Skip to comments.Charles Darwin, Abolitionist
Posted on 02/01/2009 2:48:48 PM PST by EveningStar
...Two arresting new books, timed to coincide with Darwins 200th birthday, make the case that his epochal achievement in Victorian England can best be understood in relation to events involving neither tortoises nor finches on the other side of the Atlantic. Both books confront the touchy subject of Darwin and race head on; both conclude that Darwin, despite the pernicious spread of social Darwinism (the notion, popularized by Herbert Spencer, that human society progresses through the survival of the fittest), was no racist...
(Excerpt) Read more at nytimes.com ...
"Christopher Benfey (born 28 October 1954) is an American literary critic and Emily Dickinson scholar. He is the Mellon Professor of English at Mount Holyoke College." Source
In other words, he's a renowned scholar who, among other things, wrote this article for the NYT.
The kneejerk NYT dismissal is not relevant.
CM was suspended/banned 3-4 days ago.
It does not indicts either thinker or their ideas nor does it abstains the actors of their evil done in their name..
You know full well, or at least I hope you do, that almost all, if not all, of those 'wars of religion' were in fact wars of [geo-]politics, with religion used to get the general population on board with what the ruler(s) wanted.
No different at all than 'freedom' and 'democracy' being used by the secular West in modern history, and 'egalitarianism' and Islamic solidarity by the Soviet Union and terrorists to get their respective populations in line with the government (or terrorist) stance. Freeing the slaves, protecting states' rights for the War Between the States/Civil War, etc. The real reasons for war are almost always far more down-to-earth and not particularly lofty. Ideology, be it religion or some other value, just helps make it more palatable to the masses.
It is horrible that religion was used as a tool in such a way - and fortunately our freedom of religion in the First Amendment helps protect us from that - but while the wars were waged in the name of religion, religion was not the root cause.
And if you consider yourselves to be fair, rational people, you have to acknowledge that religion has worked for good in secular affairs, too. Cases in point: the Roman Catholic Church almost singlehandedly is responsible for preserving writing and other knowledge in western Europe after the fall of the Western Roman Empire; monks recorded the histories and cultures of illiterate peoples - histories we might have no idea about today without that contribution; missionaries brought the pagan barbarians into the fold, encouraging them to settle down, not be (as) violent with raping and pillaging, and work constructively; and the institution served to help unify a fractured Europe, bestowing upon largely Germanic kings and nobility the authority to rule over their subjugated largely Latin/Celtic subjects by persuading the conquered to accept their new leaders - from a romantic point of view bad, from a peace/realist point of view, good; there's a reason that the old name for Europe was 'Christendom'. Christianity was the unifying factor, the sole one.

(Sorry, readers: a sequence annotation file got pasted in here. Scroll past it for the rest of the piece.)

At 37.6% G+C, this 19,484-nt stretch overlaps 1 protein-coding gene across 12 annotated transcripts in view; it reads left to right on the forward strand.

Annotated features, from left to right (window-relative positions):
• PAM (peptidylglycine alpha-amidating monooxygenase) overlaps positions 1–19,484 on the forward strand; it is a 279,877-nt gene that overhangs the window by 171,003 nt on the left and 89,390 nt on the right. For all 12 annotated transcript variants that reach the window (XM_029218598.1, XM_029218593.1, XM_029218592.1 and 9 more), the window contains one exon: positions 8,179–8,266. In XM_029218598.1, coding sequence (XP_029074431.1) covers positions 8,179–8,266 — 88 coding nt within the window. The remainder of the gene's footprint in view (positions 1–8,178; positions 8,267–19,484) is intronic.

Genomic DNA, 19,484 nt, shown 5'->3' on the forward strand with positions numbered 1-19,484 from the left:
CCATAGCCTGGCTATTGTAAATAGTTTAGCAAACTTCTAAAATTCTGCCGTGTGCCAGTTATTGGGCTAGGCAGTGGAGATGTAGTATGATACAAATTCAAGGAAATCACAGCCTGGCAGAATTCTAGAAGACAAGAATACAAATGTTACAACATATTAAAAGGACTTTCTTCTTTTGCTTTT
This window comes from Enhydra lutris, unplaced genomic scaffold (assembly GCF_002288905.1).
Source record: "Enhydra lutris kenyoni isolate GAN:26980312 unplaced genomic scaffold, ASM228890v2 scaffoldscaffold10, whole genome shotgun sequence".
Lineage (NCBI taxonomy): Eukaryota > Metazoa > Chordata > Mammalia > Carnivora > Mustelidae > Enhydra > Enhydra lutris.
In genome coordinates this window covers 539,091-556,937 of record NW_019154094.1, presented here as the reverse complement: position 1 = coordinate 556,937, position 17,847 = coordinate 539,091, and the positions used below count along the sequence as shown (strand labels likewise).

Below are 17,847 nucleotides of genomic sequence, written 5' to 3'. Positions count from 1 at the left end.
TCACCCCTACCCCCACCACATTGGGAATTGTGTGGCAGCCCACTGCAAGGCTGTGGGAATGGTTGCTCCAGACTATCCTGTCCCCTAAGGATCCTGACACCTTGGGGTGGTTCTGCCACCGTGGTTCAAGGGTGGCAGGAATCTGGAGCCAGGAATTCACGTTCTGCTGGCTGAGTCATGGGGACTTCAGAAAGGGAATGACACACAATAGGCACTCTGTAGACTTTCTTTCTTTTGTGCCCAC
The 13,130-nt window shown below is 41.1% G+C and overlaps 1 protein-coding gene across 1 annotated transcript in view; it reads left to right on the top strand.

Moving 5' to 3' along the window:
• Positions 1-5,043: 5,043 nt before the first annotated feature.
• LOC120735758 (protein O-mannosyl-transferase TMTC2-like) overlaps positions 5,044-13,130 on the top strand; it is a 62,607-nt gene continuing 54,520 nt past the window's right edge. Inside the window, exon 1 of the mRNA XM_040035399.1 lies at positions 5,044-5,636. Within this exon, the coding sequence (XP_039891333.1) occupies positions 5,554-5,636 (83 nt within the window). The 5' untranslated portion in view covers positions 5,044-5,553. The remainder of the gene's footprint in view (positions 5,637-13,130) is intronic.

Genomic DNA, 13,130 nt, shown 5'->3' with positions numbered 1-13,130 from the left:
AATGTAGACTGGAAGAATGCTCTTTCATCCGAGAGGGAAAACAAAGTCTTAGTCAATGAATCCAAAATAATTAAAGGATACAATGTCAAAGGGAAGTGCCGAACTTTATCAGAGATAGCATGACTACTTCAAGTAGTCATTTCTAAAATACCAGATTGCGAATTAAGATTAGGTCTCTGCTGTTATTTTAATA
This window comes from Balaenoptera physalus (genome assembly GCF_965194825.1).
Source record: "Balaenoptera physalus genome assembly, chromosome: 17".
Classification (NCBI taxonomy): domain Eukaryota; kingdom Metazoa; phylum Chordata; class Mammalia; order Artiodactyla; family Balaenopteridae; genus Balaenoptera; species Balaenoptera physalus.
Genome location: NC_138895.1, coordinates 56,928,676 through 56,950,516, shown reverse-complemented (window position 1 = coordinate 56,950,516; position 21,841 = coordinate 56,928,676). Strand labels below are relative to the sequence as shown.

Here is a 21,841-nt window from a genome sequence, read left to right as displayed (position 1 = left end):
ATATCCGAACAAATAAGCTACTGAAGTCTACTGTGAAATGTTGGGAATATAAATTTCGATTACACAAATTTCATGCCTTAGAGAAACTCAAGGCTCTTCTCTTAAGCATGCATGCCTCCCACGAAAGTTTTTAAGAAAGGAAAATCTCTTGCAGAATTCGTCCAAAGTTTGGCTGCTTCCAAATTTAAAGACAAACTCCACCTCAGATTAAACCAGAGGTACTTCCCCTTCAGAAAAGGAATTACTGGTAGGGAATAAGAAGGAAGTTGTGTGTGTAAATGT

More to the point of this article specifically, it was religion, Christian religion, that provided the impetus to ending slavery globally. From what I have seen, Darwin was racist - though the same can be said for many, many freepers who delude themselves that they are not; Darwin may have been no worse than them. Even if his views were as rosy as those expressed here, he was by no means a major player in ending slavery. Religion, Christianity, specifically the Quaker variety, was.
And as opposed to religion being used as a tool in wars, the abolition of slavery was built from a grassroots movement of devout Christians themselves, not from some clergy-hierarchy or the state.
As for slavery being condoned, that is true. Yet the topic here is racism, not slavery. Roman era slaves were not considered subhuman or even separate species based on their ancestry. Once freed, they had all the rights, bar none, of born-free people.
While not endorsing slavery, there does seem an acceptance of the practice as fact. But also explicit is that all humans come from Adam, that all humans are of one family - which is linked to why Christ can save all of us - and that Adam was fully human.
So while you could argue that Christianity acknowledged slavery - the same way Christianity acknowledged Roman Imperial rule in the face of Christian persecution, mind you - you cannot make a strong claim that Christianity supported racism.
And, face it, by 'religion' most of the time you're (at least partly) referring to Christianity.
Edit: Yet the topic here is not Roman era slavery, but the race-based slavery of the latter second millennium, that was justified largely on un-Christian beliefs that blacks were not related to whites and were subhuman.
“The Bible does not expressly prohibit slavery. In the light of eternity, slavery was a very secondary issue.”
Yet when to have sex with one’s wife, which cattle can graze with other cattle, mixed fabric clothes etc, etc. These are primary issues, right?
Life was extremely hard for most everyone except a privileged few. In certain situations slaves fared better than free individuals. In light of difficult circumstances for all but a few, slavery did not seem so terrible, relatively speaking.
As life became easier, the disparity between free and slave grew and then Christians saw slavery to be wrong.